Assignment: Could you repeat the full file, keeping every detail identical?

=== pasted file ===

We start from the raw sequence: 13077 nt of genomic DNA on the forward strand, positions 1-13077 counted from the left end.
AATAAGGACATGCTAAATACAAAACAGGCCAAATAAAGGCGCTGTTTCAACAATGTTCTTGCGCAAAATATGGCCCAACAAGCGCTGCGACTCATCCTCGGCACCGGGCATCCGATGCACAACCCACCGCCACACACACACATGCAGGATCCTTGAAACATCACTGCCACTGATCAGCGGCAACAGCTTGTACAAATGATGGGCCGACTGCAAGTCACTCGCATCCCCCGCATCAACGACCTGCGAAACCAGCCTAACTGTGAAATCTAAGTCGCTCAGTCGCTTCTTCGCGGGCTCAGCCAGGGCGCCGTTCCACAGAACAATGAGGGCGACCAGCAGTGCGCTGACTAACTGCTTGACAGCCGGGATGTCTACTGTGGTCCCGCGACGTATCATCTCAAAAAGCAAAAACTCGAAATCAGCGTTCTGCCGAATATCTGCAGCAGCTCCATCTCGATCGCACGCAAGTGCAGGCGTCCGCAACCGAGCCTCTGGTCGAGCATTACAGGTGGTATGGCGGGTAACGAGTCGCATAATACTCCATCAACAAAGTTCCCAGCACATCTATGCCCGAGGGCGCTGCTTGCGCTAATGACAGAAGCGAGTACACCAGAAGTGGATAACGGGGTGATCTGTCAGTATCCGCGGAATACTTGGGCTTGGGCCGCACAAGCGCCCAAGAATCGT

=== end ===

We start from the raw sequence: 13077 nt of genomic DNA on the forward strand, positions 1-13077 counted from the left end.
AATAAGGACATGCTAAATACAAAACAGGCCAAATAAAGGCGCTGTTTCAACAATGTTCTTGCGCAAAATATGGCCCAACAAGCGCTGCGACTCATCCTCGGCACCGGGCATCCGATGCACAACCCACCGCCACACACACACATGCAGGATCCTTGAAACATCACTGCCACTGATCAGCGGCAACAGCTTGTACAAATGATGGGCCGACTGCAAGTCACTCGCATCCCCCGCATCAACGACCTGCGAAACCAGCCTAACTGTGAAATCTAAGTCGCTCAGTCGCTTCTTCGCGGGCTCAGCCAGGGCGCCGTTCCACAGAACAATGAGGGCGACCAGCAGTGCGCTGACTAACTGCTTGACAGCCGGGATGTCTACTGTGGTCCCGCGACGTATCATCTCAAAAAGCAAAAACTCGAAATCAGCGTTCTGCCGAATATCTGCAGCAGCTCCATCTCGATCGCACGCAAGTGCAGGCGTCCGCAACCGAGCCTCTGGTCGAGCATTACAGGTGGTATGGCGGGTAACGAGTCGCATAATACTCCATCAACAAAGTTCCCAGCACATCTATGCCCGAGGGCGCTGCTTGCGCTAATGACAGAAGCGAGTACACCAGAAGTGGATAACGGGGTGATCTGTCAGTATCCGCGGAATACTTGGGCTTGGGCCGCACAAGCGCCCAAGAATCGT